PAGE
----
Buy Local, Think National

The folks who brought you Buy Local have a more ambitious future in mind for the Northwest. Think national model for sustainable communities.
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The folks who brought you Buy Local have a more ambitious future in mind for the Northwest. Think national model for sustainable communities.

Some 40 representatives of Washington communities interested in catching the next wave of green, sustainable community life were in Bellingham this month to hear from people who have put the city in the national spotlight for community-based business.

Sustainable Connections, host for the meetings, is best known for a Buy Local effort that has attracted national attention, including a recent Business Week profile that highlighted buy-local efforts as a way to keep tight money at home during the fiscal recession. Of the 20-odd local organizations listed in the article, Sustainable Connections (SC), with 11 staff members, was the only one with more than a couple of employees.

That's because Buy Local, the program SC began in 2003, is only one of several approaches to community sustainability in the SC arsenal. Sustainable Connections has grown to 600-plus local, independently-owned business members, a board of directors of 13 business owners, and an annual budget of $500,000, according to the SC Web site.

Sustainable Connections is very organic and very Bellingham-centric; few of the 600-plus members are from rural Whatcom County, or Skagit or Island counties, the area of Sustainable Connections operations. Where the effort moves beyond Bellingham, however, is the Sustainable Connections effort on green building, renewable energy and local agriculture. Each of those fields has its own network directed by an SC staffer.

Key to success in promoting sustainability is engaging small-business owners, who bring credibility that may be lacking in eager activists. Creation of SC in 2002 was largely due to the work of a builder, Rick Dubrow, and bookstore owner Chuck Robinson. Without a strong network of local business owners who stand to benefit from sustainable practices, there is little fertile soil to nurture a local campaign.

Business outreach is the heart of the SC effort, and the organization will host an April Future of Business Conference, expected to draw about 400 people from the region. The agenda notes:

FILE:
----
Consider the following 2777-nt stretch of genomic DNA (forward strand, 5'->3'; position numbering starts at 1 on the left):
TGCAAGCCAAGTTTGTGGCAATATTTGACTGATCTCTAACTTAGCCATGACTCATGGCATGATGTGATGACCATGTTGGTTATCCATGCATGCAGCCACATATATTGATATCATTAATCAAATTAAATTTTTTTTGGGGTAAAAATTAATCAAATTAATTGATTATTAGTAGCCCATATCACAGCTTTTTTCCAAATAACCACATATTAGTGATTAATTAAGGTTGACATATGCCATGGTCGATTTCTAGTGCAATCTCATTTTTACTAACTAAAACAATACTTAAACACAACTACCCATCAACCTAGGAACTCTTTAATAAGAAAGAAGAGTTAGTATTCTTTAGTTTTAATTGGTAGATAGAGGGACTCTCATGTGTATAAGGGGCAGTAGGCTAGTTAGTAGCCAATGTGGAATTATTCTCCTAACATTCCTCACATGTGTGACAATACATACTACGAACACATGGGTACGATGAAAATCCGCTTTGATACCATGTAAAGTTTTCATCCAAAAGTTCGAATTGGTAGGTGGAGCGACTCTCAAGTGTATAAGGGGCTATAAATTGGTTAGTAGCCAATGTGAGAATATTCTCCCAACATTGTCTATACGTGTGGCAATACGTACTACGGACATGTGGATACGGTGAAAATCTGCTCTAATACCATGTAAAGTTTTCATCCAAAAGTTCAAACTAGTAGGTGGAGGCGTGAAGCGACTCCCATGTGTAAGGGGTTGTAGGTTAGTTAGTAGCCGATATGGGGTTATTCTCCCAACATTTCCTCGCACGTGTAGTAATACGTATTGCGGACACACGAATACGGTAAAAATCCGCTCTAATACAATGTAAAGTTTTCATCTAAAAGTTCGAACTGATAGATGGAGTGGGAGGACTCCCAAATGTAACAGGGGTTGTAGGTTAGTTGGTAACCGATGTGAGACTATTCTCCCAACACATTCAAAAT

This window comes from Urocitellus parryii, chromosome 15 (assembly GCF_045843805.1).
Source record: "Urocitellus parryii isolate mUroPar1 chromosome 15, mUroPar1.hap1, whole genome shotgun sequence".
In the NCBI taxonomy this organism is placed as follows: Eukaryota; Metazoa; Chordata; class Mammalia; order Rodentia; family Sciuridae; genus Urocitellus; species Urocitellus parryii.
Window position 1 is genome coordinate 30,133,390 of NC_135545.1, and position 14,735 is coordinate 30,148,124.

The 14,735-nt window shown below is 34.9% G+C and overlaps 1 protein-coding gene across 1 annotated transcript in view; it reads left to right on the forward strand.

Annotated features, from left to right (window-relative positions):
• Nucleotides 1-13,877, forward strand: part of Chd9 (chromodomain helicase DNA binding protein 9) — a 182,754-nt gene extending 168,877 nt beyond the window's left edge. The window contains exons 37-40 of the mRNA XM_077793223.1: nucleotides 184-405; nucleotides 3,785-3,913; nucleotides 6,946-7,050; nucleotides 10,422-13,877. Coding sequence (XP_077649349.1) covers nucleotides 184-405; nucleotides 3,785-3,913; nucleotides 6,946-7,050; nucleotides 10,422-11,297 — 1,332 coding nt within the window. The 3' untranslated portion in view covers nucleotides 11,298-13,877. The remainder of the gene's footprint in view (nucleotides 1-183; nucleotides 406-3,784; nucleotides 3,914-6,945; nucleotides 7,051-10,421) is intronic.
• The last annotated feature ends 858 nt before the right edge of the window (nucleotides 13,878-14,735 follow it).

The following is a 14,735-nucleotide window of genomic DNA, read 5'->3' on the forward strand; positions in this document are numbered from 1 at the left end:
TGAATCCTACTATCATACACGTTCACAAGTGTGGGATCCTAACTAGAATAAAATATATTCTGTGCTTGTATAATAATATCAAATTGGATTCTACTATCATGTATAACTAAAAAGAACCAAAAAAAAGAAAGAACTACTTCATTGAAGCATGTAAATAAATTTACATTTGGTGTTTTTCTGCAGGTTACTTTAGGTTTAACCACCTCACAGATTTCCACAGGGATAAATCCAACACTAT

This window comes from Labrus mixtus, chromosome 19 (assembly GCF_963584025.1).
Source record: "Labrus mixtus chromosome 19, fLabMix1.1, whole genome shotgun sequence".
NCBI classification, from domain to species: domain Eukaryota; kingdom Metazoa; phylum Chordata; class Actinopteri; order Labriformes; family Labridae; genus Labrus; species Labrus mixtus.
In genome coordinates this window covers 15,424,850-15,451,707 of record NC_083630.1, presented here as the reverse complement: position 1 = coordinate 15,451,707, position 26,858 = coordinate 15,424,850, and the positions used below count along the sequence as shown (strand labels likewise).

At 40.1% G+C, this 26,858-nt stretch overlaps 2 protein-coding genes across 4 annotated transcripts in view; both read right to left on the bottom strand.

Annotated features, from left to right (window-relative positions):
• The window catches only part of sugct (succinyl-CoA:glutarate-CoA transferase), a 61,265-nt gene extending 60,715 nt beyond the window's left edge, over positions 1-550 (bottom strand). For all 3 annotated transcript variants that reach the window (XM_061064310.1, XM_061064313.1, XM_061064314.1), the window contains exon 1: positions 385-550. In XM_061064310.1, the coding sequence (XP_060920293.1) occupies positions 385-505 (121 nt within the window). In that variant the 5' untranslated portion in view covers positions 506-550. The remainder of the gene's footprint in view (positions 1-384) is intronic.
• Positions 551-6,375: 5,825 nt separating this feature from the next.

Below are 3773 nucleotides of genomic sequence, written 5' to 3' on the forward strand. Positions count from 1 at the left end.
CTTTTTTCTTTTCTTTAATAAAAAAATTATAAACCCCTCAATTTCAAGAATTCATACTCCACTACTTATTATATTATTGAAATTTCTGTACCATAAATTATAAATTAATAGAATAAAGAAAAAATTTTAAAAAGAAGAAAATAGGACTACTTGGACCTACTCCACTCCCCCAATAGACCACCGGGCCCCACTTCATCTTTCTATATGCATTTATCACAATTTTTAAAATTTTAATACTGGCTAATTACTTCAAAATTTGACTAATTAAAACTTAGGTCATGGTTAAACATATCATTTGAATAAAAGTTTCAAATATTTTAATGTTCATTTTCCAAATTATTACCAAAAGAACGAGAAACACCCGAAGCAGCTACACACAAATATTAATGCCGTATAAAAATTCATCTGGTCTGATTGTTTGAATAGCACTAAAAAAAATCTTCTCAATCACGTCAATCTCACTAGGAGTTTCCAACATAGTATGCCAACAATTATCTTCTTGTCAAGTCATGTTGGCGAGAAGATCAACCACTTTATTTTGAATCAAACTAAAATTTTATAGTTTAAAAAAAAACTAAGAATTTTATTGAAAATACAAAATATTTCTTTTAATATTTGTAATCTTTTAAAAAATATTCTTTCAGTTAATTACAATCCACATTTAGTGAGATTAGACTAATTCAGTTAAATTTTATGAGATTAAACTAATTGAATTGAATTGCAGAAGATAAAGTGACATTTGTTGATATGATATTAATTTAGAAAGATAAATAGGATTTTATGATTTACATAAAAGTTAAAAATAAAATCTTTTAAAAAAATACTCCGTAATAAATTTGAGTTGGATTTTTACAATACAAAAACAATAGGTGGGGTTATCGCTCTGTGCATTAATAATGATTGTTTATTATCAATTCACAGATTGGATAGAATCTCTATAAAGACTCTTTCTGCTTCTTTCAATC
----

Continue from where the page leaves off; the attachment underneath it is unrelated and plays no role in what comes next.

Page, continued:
We're experiencing fundamental shifts in the cultural, economic and environmental landscape; studies show these changes aren't likely to reverse anytime soon. Learn what changing consumer attitudes, the current economic turmoil, and a new administration mean to your business. (Hint: The opportunities are clean, green and local.)

This is a serious expansion beyond Buy Local and makes Sustainable Connections stand out, placing it in a position to benefit from changed priorities in the Obama Administration. Executive Director Michelle Long cites the president's emphasis on green energy as an economic driver, and reforms to traditional farm subsidies as examples of a long list of areas where new federal priorities will help local sustainability.

Bellingham builder Rick duBrow, credited as co-founder of CS, is enthusiastic about Obama's approach to green building, and notes that CS and local builders are already working on how to approach weatherization, retrofitting and other items in Obama's package.

Consumer awareness has shifted, Long believes. "Trust has become an issue . . . failed finances, bad products from China . . . people distrust large corporations." There is some evidence that they trust their neighbors better than distant corporations.

The Hartman Group, a leading research and marketing firm working extensively with sustainability, conducted a national survey in late September, just as the financial crisis was unwinding. Although the term "sustainability" is still vague in the minds of most consumers (see a Wikepedia discussion of the term), Hartman found respondents "often point to words and phrases that reference the greater good. . . . we find that sustainability is reflected at the consumer level in a myriad of behaviors, from purchases and non-purchases to voting and volunteerism . . . . Consumers say today that for something to be truly responsible in one way, it should not cause great detriment in another." The report's executive summary notes that "the consumer notion of doing the right thing for the common good is an even stronger guiding principle that establishes hope, even in what seem to be hard times."